This post is the first part of a series on The Cloud Native Enterprise.

It took some time, but it seems digital disruption has finally broken through the barriers and arrived in the Philippines full force.

Everyone is realizing the need to transform: Last month, Summit Media, the nation’s largest print magazine publisher, rebranded itself as a digital media company and subsequently launched a Content Lab for branded storytelling across physical and digital channels. Last year, PLDT began a massive pivot away from its dwindling long-distance revenue, prompting PhilStar to spell out its (and soon every giant’s) unofficial mantra: “adapt or perish.”

So it’s safe to say that the pressure is on for corporations to innovate and go digital. The question is how — how to transition culture, systems, and processes in institutions that employ tens of thousands and serve tens of millions of people.

The IT Dilemma

The initial barriers to digital transformation are often strategic and cultural: making a commitment to adapt, and then getting the organization to see and buy into that new direction.

But even the most determined and aligned companies are held back by the infrastructure and IT systems that their companies are built upon. 9 out of 10 IT decision-makers report that they are held back by their outdated IT systems, and it was found that 80% of IT workers spend over half of their time troubleshooting and maintaining legacy systems . These old systems keep companies from adopting new technology due to incompatibilities or difficulties in integration.

People have increasingly looked to the cloud for an answer. Cloud computing, in plain terms, is a service that allows you to rent remote server space rather than own it. This allows you to pay for server space as you use it, which in turn enables companies to scale up new services that work and scale down services that don’t with little risk.

Cloud-native apps, which are optimized for the cloud environment, employ elements like microservices, which break down complicated apps into small functions that can be upgraded and deployed independently, and containers, which allows software to work with different forms of hardware. These characteristics allow apps, services, and systems built on the cloud to be modified, adapted, changed, deployed, and scaled rapidly in the spirit of experimentation.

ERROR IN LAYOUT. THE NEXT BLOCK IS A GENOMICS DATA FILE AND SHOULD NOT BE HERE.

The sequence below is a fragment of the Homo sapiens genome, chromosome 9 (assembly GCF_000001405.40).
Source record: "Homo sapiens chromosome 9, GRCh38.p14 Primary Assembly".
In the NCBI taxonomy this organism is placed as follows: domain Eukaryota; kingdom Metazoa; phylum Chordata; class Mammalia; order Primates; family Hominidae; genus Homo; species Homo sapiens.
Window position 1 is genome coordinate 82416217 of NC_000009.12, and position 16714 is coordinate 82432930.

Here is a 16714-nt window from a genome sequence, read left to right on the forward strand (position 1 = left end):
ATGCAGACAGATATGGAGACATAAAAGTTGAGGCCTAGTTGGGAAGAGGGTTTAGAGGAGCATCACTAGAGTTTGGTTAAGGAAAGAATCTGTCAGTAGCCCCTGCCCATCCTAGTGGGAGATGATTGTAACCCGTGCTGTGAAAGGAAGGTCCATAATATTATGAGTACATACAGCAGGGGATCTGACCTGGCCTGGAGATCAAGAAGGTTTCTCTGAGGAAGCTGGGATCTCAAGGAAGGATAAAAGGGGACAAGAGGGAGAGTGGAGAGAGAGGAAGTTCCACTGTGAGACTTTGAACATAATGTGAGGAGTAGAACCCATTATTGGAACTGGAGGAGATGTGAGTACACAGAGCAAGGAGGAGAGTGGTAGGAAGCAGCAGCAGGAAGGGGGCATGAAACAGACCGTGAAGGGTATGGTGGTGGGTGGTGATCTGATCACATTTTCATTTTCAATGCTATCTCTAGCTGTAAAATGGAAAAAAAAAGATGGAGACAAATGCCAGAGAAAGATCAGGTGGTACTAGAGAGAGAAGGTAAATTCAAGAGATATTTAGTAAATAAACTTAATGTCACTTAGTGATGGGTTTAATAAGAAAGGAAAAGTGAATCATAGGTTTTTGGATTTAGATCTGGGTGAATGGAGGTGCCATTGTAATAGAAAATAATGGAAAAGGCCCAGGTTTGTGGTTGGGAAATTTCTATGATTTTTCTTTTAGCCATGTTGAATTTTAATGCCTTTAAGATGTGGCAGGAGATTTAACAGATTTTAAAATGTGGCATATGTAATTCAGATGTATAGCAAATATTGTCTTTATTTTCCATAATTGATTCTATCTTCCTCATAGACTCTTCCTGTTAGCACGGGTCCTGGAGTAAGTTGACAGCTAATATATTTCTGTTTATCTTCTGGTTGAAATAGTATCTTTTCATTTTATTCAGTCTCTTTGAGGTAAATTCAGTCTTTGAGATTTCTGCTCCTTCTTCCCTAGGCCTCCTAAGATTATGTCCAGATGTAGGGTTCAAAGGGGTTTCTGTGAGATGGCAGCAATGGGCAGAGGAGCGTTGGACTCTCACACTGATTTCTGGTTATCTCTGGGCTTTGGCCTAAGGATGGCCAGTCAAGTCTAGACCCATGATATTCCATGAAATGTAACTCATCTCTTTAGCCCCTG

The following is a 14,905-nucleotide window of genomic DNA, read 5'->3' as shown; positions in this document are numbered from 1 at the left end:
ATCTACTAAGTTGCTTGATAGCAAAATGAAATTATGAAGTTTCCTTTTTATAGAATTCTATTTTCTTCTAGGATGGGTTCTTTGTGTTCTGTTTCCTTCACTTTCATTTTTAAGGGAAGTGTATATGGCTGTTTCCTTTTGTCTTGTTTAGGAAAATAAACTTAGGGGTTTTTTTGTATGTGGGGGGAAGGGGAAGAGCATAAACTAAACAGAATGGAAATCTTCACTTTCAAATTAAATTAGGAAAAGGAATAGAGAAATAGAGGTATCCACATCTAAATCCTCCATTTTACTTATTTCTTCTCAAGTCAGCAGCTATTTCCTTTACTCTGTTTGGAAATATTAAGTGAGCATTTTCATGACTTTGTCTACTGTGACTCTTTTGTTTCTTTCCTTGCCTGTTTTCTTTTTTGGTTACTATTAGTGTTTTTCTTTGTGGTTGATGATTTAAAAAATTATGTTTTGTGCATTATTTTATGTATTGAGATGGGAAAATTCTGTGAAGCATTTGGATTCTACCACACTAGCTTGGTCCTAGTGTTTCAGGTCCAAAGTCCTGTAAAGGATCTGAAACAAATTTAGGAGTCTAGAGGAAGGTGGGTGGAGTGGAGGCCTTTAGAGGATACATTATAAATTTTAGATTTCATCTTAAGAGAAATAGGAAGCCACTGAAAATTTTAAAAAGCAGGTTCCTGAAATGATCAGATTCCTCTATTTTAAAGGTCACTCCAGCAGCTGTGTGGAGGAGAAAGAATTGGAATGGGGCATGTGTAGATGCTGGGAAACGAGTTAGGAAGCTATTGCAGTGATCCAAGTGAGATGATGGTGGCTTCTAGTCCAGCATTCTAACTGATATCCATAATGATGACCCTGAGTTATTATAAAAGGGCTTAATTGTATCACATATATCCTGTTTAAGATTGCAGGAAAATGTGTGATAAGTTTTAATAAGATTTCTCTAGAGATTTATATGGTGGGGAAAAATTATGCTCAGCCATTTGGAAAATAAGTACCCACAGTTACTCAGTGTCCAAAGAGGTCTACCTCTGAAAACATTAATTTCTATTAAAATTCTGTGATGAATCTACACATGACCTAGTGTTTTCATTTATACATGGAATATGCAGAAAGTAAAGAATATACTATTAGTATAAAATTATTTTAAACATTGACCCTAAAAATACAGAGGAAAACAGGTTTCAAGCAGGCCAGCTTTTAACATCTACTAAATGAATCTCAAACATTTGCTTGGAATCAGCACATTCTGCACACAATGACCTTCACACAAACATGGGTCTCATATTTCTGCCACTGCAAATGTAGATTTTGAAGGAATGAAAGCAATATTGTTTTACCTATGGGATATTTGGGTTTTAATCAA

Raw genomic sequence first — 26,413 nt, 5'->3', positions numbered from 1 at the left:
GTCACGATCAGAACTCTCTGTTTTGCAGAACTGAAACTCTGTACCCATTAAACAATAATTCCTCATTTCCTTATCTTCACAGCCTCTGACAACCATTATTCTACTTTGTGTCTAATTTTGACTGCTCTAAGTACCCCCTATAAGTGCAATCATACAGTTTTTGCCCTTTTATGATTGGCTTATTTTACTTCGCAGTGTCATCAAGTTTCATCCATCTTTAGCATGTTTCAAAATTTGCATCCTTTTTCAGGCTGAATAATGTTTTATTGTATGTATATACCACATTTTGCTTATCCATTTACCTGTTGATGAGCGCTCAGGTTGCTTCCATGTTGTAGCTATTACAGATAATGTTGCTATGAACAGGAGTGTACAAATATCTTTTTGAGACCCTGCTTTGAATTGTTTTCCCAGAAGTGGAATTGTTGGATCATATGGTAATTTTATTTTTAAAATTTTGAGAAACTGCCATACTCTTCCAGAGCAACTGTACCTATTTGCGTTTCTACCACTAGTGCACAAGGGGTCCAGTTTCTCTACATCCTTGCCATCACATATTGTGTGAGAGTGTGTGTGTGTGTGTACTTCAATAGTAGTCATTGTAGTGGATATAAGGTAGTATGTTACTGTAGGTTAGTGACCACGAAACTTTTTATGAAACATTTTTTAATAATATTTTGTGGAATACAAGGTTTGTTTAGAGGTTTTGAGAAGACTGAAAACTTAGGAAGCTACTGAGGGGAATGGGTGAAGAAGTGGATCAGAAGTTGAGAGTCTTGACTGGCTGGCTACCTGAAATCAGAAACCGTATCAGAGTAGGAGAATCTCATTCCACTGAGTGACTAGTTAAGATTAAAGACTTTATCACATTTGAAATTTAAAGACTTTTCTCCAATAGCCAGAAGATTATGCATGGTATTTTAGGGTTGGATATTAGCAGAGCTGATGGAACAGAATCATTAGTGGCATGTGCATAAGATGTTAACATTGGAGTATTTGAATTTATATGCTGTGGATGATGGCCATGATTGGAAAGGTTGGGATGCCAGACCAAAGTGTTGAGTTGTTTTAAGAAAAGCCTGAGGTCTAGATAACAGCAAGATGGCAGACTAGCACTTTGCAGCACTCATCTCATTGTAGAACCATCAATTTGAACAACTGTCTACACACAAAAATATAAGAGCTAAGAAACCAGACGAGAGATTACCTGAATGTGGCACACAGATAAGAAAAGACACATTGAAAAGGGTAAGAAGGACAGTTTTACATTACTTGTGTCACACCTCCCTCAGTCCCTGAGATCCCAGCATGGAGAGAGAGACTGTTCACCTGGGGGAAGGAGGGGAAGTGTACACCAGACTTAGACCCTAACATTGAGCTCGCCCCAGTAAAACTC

But the cloud comes with its own risks: cloud security has improved significantly, but will never be on par with a well-managed private server. It requires a massive shift in culture: from siloes and long production timelines to maximum collaboration and once-a-week updates. Furthermore, leaving the legacy system altogether isn’t really an option: old IT systems often contain wells of valuable information, are informed by many years of troubleshooting and experience, and are connected to countless business and operational processes that would be thrown into chaos without it.

So what’s the CTO of a large bank to do in the face of this dilemma? Waiting around isn’t an option either: upstarts with little to lose are starting from scratch and harnessing the cloud to grow and carve out market share seemingly in warp speed. Incumbents must figure out a way to keep pace, launch their own breakthroughs, while minimizing their exposure to risk.

Why not have it both ways?

When we first spoke to the team of the largest bank in the Philippines, they were puzzling through this very challenge.

Though they were committed to reinventing themselves for the digital world, they were feeling constrained by their legacy IT systems, which made it difficult to try new technologies without exposing themselves to security risks. On the other hand, they had seen banks diving completely into the cloud — something that, for them, could be a recipe for disaster. This was the banking sector, one of the most high-stakes of them all, and as the bank’s CEO put it: “People don’t like to be told that you’re experimenting with their money.”

When we asked, “Why not do both?” it felt like a dozen lightbulbs going off across the room. What we’ve found with our clients from banking, retail, healthcare, and beyond is that moving to the cloud isn’t a binary decision or an on/off switch. It’s a process. That process hinges on a hybrid cloud which connects public cloud servers, private cloud servers, and privately-owned, often legacy, servers and systems.

More than just a hybrid cloud, we at Amihan believe in a Legacy to Cloud-Native (L2CN) Enterprise Architecture which merges the best of both the cloud ecosystem and your own legacy IT systems.

The idea behind L2CN is to minimize risk and maximize the opportunity for innovation. In an L2CN enterprise, the company invests in extending and strengthening their legacy system — while at the same time building new services and products for the cloud, where they can be deployed, modified, and scaled with ease.

Over time, as breakthrough services scale up and become more central to the whole enterprise, the balance of the company’s operations will naturally shift towards the cloud. But this migration happens gradually, not all at once.

To learn more about how to build a Legacy to Cloud Native (L2CN) Enterprise Architecture, join us at our April 25 event or download our 1-page guide:

DOWNLOAD: Legacy to Cloud Native Enterprise Architecture (PDF)

How do you merge your legacy systems, the private cloud, and the public cloud in order to achieve breakthrough innovation?